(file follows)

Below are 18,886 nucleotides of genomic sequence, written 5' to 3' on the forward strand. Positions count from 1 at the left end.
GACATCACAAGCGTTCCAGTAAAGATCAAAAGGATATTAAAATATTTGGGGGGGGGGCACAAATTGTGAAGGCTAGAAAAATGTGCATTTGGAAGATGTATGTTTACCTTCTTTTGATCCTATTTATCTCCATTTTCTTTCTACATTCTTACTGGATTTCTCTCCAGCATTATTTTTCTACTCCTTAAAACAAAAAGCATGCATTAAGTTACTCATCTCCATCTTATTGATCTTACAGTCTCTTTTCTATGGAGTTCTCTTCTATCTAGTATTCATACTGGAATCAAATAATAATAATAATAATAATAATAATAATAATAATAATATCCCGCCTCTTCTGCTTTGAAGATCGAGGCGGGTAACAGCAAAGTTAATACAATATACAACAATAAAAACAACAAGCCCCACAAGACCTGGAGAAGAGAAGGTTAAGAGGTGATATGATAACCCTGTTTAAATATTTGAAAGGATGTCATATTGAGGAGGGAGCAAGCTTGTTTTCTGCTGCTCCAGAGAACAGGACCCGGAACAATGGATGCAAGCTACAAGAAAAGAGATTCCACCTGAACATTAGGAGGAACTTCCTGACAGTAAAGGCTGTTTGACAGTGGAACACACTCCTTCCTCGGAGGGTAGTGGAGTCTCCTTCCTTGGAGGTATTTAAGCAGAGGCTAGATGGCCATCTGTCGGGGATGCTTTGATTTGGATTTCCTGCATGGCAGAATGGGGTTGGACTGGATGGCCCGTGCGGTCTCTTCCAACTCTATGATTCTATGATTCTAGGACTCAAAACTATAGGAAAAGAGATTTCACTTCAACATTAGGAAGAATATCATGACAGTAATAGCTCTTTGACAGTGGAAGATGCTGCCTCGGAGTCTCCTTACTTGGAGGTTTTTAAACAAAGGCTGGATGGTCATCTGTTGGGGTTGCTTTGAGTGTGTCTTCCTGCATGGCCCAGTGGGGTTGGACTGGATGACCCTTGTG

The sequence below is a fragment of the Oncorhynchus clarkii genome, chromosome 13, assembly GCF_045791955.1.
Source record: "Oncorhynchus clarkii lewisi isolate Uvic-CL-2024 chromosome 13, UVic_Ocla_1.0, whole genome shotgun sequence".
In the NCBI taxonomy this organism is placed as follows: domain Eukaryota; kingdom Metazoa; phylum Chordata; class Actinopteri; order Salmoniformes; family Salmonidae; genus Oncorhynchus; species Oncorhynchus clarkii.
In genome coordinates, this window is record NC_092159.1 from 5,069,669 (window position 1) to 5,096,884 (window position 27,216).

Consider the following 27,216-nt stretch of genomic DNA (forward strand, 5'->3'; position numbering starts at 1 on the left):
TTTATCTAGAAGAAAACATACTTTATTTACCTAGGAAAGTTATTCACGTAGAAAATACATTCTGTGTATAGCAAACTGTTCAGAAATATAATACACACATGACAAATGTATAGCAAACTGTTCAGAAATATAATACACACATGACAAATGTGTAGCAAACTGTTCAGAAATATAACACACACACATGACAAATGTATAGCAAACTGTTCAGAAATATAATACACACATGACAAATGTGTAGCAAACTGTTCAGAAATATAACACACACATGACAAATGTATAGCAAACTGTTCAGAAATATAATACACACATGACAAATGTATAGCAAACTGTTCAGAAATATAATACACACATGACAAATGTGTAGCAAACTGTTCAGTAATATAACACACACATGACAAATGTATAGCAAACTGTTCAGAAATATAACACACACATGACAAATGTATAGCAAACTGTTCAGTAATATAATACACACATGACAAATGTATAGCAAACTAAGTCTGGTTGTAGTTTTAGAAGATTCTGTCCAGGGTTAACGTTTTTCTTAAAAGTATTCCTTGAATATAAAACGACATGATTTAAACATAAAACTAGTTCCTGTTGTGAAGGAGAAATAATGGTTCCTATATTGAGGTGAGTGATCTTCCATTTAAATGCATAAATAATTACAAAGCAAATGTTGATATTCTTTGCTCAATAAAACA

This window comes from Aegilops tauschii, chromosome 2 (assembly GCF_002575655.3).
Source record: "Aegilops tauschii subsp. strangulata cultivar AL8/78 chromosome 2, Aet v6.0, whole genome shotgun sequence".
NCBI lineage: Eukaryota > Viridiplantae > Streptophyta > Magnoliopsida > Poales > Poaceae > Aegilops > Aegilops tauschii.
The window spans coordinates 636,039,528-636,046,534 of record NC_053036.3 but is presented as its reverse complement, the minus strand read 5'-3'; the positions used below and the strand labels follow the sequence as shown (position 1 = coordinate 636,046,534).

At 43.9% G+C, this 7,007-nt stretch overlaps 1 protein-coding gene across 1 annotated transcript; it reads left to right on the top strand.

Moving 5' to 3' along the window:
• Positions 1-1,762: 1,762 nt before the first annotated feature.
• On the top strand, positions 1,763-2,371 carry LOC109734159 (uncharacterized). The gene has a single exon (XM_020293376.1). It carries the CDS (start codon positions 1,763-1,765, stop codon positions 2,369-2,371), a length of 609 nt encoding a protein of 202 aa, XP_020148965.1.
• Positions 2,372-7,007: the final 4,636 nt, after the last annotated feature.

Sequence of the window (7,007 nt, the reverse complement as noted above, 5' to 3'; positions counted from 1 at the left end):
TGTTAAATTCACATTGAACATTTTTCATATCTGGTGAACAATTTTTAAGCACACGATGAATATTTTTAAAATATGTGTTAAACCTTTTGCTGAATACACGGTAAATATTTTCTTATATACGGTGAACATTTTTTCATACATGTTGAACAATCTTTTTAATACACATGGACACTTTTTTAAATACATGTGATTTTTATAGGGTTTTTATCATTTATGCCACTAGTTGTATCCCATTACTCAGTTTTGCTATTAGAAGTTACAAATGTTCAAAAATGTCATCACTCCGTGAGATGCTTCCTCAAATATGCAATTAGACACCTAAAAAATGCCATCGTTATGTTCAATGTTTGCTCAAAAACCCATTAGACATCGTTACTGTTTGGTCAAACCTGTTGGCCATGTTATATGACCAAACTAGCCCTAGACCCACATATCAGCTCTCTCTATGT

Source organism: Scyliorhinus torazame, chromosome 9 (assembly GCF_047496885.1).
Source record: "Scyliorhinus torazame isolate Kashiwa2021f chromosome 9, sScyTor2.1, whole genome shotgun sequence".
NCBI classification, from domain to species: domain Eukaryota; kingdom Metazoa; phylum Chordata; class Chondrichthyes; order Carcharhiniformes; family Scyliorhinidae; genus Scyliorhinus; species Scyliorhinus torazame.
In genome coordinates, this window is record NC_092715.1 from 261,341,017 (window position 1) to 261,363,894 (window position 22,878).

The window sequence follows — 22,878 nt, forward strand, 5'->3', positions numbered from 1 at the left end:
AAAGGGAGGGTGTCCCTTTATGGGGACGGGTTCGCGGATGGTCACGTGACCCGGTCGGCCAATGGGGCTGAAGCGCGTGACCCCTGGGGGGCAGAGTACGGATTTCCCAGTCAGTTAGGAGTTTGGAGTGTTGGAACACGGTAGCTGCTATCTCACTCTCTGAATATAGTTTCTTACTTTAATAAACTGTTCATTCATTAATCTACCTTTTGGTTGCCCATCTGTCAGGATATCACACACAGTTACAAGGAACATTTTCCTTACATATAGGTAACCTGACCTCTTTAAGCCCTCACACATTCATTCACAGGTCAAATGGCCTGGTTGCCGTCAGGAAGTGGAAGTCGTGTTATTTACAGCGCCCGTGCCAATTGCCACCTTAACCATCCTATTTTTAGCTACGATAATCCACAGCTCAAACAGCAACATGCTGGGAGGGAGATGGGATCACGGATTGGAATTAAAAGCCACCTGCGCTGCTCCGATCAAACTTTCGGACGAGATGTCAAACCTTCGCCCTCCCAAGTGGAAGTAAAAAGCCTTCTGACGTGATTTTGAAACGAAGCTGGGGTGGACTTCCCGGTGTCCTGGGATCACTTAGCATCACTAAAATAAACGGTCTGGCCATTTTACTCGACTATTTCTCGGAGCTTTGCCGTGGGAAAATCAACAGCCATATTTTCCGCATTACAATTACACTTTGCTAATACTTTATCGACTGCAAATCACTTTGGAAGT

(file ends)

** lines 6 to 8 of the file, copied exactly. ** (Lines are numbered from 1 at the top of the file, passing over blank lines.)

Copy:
In genome coordinates, this window is record NC_092159.1 from 5,069,669 (window position 1) to 5,096,884 (window position 27,216).

Consider the following 27,216-nt stretch of genomic DNA (forward strand, 5'->3'; position numbering starts at 1 on the left):
TTTATCTAGAAGAAAACATACTTTATTTACCTAGGAAAGTTATTCACGTAGAAAATACATTCTGTGTATAGCAAACTGTTCAGAAATATAATACACACATGACAAATGTATAGCAAACTGTTCAGAAATATAATACACACATGACAAATGTGTAGCAAACTGTTCAGAAATATAACACACACACATGACAAATGTATAGCAAACTGTTCAGAAATATAATACACACATGACAAATGTGTAGCAAACTGTTCAGAAATATAACACACACATGACAAATGTATAGCAAACTGTTCAGAAATATAATACACACATGACAAATGTATAGCAAACTGTTCAGAAATATAATACACACATGACAAATGTGTAGCAAACTGTTCAGTAATATAACACACACATGACAAATGTATAGCAAACTGTTCAGAAATATAACACACACATGACAAATGTATAGCAAACTGTTCAGTAATATAATACACACATGACAAATGTATAGCAAACTAAGTCTGGTTGTAGTTTTAGAAGATTCTGTCCAGGGTTAACGTTTTTCTTAAAAGTATTCCTTGAATATAAAACGACATGATTTAAACATAAAACTAGTTCCTGTTGTGAAGGAGAAATAATGGTTCCTATATTGAGGTGAGTGATCTTCCATTTAAATGCATAAATAATTACAAAGCAAATGTTGATATTCTTTGCTCAATAAAACA